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Yep. That was me. The question is not
from where, but what scale is the backlash this time
and will the wave effect take over?
I'll skip over the possible third of the complaints
coming from people who want position, failed to
get it, they ignored XML, then found themselves
isolated and now are fighting XML to eliminate their
social competitors who did win with it. Sad but life
among the mammals...
The closer one gets to real time, the more performance
is an issue. XML isn't a sharp performer in real time.
Is binary the compromise until Moore's Law relieves the front line?
The alternative syntaxes that accompany new XML application languages
are another compromise. Subsets are a natural feature and to be expected.
How does a syntax based solution justify alternative syntaxes?
Trying to program in XML:
Sowa claims the issue is that
people attempt to solve semantic problems with syntax
patches. That's an interesting topic because it is
at the heart of other permathreads.
Bad XML designs:
I do wonder if some of these combined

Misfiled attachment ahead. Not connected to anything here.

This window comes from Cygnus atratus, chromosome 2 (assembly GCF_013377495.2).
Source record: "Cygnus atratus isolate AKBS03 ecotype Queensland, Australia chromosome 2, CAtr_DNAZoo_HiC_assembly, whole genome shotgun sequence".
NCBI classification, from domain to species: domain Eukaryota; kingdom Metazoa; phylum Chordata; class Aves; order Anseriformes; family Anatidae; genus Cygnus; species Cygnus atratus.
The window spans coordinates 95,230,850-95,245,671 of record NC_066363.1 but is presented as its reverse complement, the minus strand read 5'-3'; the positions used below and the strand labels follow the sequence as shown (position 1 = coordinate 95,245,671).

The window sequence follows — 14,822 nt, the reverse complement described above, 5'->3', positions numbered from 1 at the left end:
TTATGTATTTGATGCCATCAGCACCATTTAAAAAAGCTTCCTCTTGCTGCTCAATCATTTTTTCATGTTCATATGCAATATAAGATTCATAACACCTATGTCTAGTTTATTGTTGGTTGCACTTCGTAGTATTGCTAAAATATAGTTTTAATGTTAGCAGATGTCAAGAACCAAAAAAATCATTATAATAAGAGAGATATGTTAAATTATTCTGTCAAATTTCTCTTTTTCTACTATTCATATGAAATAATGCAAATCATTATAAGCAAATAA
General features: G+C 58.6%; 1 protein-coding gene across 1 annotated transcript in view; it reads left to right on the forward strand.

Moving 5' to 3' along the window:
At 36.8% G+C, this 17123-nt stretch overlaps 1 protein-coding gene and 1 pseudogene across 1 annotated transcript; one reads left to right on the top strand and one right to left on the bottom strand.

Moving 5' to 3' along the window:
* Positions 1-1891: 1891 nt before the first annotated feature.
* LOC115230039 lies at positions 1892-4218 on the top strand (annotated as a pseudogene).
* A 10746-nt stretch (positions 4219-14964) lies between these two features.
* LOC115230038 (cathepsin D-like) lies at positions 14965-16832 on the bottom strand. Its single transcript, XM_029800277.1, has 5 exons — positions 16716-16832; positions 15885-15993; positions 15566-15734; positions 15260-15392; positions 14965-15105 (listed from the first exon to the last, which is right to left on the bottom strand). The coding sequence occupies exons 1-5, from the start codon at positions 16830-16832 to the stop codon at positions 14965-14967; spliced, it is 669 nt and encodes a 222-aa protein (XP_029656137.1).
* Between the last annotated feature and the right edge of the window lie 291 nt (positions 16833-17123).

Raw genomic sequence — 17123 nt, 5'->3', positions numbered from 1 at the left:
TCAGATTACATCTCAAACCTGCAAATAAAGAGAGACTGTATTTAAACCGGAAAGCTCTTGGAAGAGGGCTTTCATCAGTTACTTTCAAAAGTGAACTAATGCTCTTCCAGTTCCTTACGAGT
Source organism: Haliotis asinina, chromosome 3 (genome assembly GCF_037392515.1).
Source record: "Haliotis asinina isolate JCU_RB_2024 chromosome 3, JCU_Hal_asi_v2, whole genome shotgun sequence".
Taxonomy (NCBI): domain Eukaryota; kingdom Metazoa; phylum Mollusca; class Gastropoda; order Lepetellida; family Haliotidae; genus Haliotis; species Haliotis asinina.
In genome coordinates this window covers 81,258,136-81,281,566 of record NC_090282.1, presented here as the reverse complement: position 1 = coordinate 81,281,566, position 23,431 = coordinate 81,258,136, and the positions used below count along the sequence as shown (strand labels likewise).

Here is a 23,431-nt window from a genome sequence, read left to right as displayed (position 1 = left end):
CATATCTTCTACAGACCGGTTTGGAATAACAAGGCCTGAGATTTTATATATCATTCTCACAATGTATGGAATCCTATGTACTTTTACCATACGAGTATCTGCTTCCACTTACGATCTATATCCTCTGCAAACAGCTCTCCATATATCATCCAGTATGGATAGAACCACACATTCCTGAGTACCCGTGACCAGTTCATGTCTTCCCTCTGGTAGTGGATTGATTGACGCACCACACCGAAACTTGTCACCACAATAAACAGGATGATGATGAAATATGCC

with lack of compression (Good post, Steve deR) are
driving a fair bit of the backlash. Given the loose
coupling meme, i.e., expecting any consumer to consume
badly designed XML, some work is needed here.
Inappropriate data model:
Yes, XML is not a relational database. So? It isn't
a fish either.
What does a backlash look like?
In a visualization, it looks like a one color graph
of points where small isolates begin to change color,
then a few of these find pathways to each other, and
at some point, a large splotch appears. Inside that
splotch, you'll find the applications with similar
problems with the syntax and similar or different
compromises. What keeps the whole graph from turning
is that for some applications (eg middleware, large
lazy transactions, etc.) XML is the right solution
and holds its natural niche well.
I suspect the answer is some combination of alternative
mappable syntaxes and binaries. Not new news. We
live with 'other bits on the wire' and mostly XML in
cold storage next to the tables and in the tables.
From: Tim.Bray@Sun.COM [mailto:Tim.Bray@Sun.COM]On Behalf Of Tim Bray
On Dec 3, 2004, at 8:34 AM, Bullard, Claude L (Len) wrote:
> Are we at the emergence point of an XML backlash?
Heh, the XML backlash started even before XML was finished. As I
recall, you were one of the early ringleaders. Obviously, XML clogs up
networks and isn't nearly as good as decades-old LISP proposals. Throw
the damn thing out I say, and start again. -Tim